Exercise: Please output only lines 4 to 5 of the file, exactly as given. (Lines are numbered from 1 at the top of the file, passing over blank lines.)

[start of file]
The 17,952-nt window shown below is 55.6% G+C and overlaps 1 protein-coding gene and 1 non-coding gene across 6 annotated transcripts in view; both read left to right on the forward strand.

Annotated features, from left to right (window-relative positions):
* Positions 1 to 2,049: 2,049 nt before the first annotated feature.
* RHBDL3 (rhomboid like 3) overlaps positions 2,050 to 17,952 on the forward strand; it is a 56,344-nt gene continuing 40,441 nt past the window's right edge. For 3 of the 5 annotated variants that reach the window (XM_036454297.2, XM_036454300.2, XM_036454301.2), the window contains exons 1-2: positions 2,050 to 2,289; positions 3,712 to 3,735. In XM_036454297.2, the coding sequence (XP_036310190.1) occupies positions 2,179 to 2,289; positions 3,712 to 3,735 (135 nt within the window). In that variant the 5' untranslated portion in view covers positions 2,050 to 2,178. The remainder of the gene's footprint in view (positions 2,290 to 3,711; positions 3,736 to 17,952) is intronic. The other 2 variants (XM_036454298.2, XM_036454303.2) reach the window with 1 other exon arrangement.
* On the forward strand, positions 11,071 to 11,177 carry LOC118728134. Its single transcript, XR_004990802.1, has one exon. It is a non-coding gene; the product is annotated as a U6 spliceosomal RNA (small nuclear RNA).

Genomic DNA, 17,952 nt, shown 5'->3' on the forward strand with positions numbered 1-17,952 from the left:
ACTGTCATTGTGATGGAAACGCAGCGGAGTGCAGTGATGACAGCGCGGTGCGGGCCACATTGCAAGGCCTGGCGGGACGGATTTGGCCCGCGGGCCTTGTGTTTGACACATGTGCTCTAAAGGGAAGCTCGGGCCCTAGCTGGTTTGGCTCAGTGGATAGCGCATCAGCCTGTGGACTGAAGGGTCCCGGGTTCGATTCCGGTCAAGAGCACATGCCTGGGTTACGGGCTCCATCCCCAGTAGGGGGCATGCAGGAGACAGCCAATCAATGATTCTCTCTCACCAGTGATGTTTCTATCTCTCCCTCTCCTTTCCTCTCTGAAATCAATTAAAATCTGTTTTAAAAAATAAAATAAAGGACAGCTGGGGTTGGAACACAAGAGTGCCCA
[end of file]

* RHBDL3 (rhomboid like 3) overlaps positions 2,050 to 17,952 on the forward strand; it is a 56,344-nt gene continuing 40,441 nt past the window's right edge. For 3 of the 5 annotated variants that reach the window (XM_036454297.2, XM_036454300.2, XM_036454301.2), the window contains exons 1-2: positions 2,050 to 2,289; positions 3,712 to 3,735. In XM_036454297.2, the coding sequence (XP_036310190.1) occupies positions 2,179 to 2,289; positions 3,712 to 3,735 (135 nt within the window). In that variant the 5' untranslated portion in view covers positions 2,050 to 2,178. The remainder of the gene's footprint in view (positions 2,290 to 3,711; positions 3,736 to 17,952) is intronic. The other 2 variants (XM_036454298.2, XM_036454303.2) reach the window with 1 other exon arrangement.
* On the forward strand, positions 11,071 to 11,177 carry LOC118728134. Its single transcript, XR_004990802.1, has one exon. It is a non-coding gene; the product is annotated as a U6 spliceosomal RNA (small nuclear RNA).